Remembering Philip Seymour Hoffman
Before Capote, he was considered a character actor with a devoted but limited following. His scene-stealing roles in The Talented Mr. Ripley and Boogie Nights made audiences take note. But other performances went largely unnoticed. It wasn’t until his schoolboy chums (director Bennett Miller and writer Dan Futterman) suggested Philip Seymour Hoffman play Truman Capote that he became a household name.
“I was in shock. I’m 5’9” 220 lb. man. And when they offered me the role, I was really big. My girlfriend was pregnant so we both got huge together. I was like 240 million lbs. I was literally this roly-poly guy.” How much weight did he actually lose? “I got as thin as I could and still have a fleshy face.” The sacrifice earned him every possible accolade, including a Golden Globe and an Oscar, except one. Ironically, the New York Critics opted for Heath Ledger (for Brokeback Mountain) who also died prematurely of a drug overdose.
The one aspect of fame that made Hoffman uncomfortable was meeting the press and public. To get him to present the Best Actor award at the Golden Globes – I was president at the time – I had to enlist the help of Tom Hanks (they were shooting Charlie Wilson’s War.) Even then, he showed up only to read the nominations and present the award. After that he was gone.
Over the years he had worked with the likes of Paul Thomas Anderson, the Coen Brothers, Cameron Crowe, Todd Solondz, and Anthony Minghella. At his press conferences, you got the impression he’d rather be somewhere else. At his press conference for, Before the Devil Knows You’re Dead, in 2008 Hoffman talked about his acting process. “When you’re working on a part you don’t think about yourself, you think about other people’s lives, humanity in general. It’s not therapy. I don’t think, ‘Omigod I am going through this thing.’ I’m an actor. I have to do this job. I look at my life to inform what I do, but I don’t depend on that.”
Did becoming a father (he had three children) change his life? “Your priorities of working and time and scheduling change. Now it’s all about spending as much time with them as you can. When you play with a child, that day can be anything. Children want to do anything; so I’ll play with my kids in many many different ways depending on what strikes their fancy. All that kids want is for you to be there for them, focused. And that’s good stuff.”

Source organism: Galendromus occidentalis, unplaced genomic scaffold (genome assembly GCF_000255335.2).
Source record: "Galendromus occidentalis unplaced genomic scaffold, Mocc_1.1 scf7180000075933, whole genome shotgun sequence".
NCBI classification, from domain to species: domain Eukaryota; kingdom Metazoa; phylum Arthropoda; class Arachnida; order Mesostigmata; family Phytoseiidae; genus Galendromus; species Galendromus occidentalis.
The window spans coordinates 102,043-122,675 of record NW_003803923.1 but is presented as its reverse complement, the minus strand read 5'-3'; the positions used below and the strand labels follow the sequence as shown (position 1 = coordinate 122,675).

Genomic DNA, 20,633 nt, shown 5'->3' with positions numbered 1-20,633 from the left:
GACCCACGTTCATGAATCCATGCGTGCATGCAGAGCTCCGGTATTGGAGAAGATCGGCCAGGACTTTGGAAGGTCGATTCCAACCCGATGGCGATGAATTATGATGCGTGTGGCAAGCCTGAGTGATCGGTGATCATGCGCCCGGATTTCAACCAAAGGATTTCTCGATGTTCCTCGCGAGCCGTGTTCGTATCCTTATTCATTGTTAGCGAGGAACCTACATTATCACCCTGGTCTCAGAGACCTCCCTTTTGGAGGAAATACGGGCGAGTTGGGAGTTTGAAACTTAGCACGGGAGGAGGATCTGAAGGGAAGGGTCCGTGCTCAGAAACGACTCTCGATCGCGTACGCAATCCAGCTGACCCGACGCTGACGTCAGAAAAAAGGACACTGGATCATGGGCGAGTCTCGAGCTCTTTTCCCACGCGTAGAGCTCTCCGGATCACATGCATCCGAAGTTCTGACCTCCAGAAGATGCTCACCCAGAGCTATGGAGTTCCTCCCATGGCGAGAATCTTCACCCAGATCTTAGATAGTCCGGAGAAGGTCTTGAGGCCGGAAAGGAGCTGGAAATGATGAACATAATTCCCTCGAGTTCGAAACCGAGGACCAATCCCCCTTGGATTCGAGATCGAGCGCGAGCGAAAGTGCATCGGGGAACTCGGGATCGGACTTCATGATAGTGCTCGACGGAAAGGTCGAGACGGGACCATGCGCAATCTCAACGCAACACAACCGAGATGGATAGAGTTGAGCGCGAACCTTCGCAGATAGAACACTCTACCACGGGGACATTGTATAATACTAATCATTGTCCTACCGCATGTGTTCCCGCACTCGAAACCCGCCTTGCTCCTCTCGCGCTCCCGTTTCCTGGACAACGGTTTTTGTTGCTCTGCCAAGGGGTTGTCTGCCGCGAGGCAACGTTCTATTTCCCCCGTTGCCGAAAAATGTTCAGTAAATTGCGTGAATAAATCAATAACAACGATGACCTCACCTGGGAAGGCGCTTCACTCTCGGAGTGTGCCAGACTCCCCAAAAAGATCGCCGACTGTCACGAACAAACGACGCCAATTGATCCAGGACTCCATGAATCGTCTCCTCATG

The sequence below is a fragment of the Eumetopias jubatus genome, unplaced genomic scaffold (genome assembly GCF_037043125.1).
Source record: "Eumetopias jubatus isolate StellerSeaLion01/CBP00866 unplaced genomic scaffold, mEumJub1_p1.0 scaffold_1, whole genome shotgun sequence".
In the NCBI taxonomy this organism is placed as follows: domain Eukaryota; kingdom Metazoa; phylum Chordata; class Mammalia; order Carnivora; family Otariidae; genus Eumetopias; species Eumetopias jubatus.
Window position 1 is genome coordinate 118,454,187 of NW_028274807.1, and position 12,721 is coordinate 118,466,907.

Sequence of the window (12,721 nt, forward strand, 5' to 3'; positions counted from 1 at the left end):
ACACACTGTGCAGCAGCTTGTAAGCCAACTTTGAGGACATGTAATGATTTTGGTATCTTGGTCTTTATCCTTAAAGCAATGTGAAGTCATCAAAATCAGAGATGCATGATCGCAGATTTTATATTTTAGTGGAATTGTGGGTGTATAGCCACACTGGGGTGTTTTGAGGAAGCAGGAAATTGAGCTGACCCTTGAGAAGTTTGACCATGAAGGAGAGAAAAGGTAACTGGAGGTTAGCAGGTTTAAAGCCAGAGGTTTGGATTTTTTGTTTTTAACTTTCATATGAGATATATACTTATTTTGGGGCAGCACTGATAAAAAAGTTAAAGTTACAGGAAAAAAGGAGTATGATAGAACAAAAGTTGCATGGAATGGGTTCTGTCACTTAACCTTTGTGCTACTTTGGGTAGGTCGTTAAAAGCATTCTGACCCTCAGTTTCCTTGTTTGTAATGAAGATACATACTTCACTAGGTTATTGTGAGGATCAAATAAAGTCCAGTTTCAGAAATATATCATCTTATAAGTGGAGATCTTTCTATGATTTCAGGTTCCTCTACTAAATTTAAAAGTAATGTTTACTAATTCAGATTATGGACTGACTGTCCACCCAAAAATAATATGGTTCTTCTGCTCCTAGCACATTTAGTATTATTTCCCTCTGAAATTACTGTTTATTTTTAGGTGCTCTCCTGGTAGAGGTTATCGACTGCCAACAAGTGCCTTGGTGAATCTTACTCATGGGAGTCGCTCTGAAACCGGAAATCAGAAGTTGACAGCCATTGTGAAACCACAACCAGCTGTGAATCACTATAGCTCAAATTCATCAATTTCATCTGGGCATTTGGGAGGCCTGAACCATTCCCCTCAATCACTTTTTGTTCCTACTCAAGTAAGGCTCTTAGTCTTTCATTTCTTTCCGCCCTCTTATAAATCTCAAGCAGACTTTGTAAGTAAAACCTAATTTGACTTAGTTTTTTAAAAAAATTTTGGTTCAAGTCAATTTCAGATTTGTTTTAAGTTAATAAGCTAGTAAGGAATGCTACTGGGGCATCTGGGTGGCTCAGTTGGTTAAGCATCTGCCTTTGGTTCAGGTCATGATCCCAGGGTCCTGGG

During that Oscar frenzy, what was it like going to every award show and winning every time? “It was surreal. I went through a lot of different feelings. Up until that point I never really won any acting awards. I had been nominated for a lot of things but never won. Oh it was like, I got to have a year where I experience that. And that was a good thing for me because now that I’ve experienced it, it will be a good reference for the rest of my life.”
Besides acting in movies, Hoffman also managed a New York theatre company, the Labyrinth. Where did he find the time? “I’m just a director there. We work at the Public Theatre in New York. I direct a play almost every year. Once every couple of years I act in a play. When I’m not making films that’s what I like to do. I actually spend more times doing that than making films.”
He remembered the first time he wanted to be an actor. “It was when I was eleven or twelve, when my mom first took me to the theatre. It was this regional theatre in Rochester (N.Y.) where I grew up. I saw a lot of plays, not musicals or anything like that. I saw Arthur Miller, new plays, mature stuff, and l just loved that. I could not get enough of it. I thought it was the most incredible thing in the world, but I had no inclination about wanting to do it. I just wanted to be an audience member. I thought, oh God if every week of my life I could come and sit in the theatre and watch a play, things would be good for me. Only when I was older in high school did I start auditioning for plays. And that was because I had a neck injury and I couldn’t wrestle anymore or play football, the sports I was doing. Later at seventeen, I realized this is something I actually can do; so I went to college for it. But there’s a big part of me that still enjoys just watching. For me great live theatre is still the best thing of all.”
It’s an understatement to say we enjoyed watching him. Apart for the Golden Globe as Best Actor Drama that he won in 2006 as Capote, Philip Seymour Hoffman also earned four other richly deserved Golden Globe nominations: Best Actor in a Comedy for Savages and Best Supporting Actor for Charlie Wilson’s War (both in 2008), Best Supporting Actor for Doubt the following year and again in 2013 for his amazing work in PT Anderson’s The Master. He will be sorely missed by every film lover including all of us at the HFPA.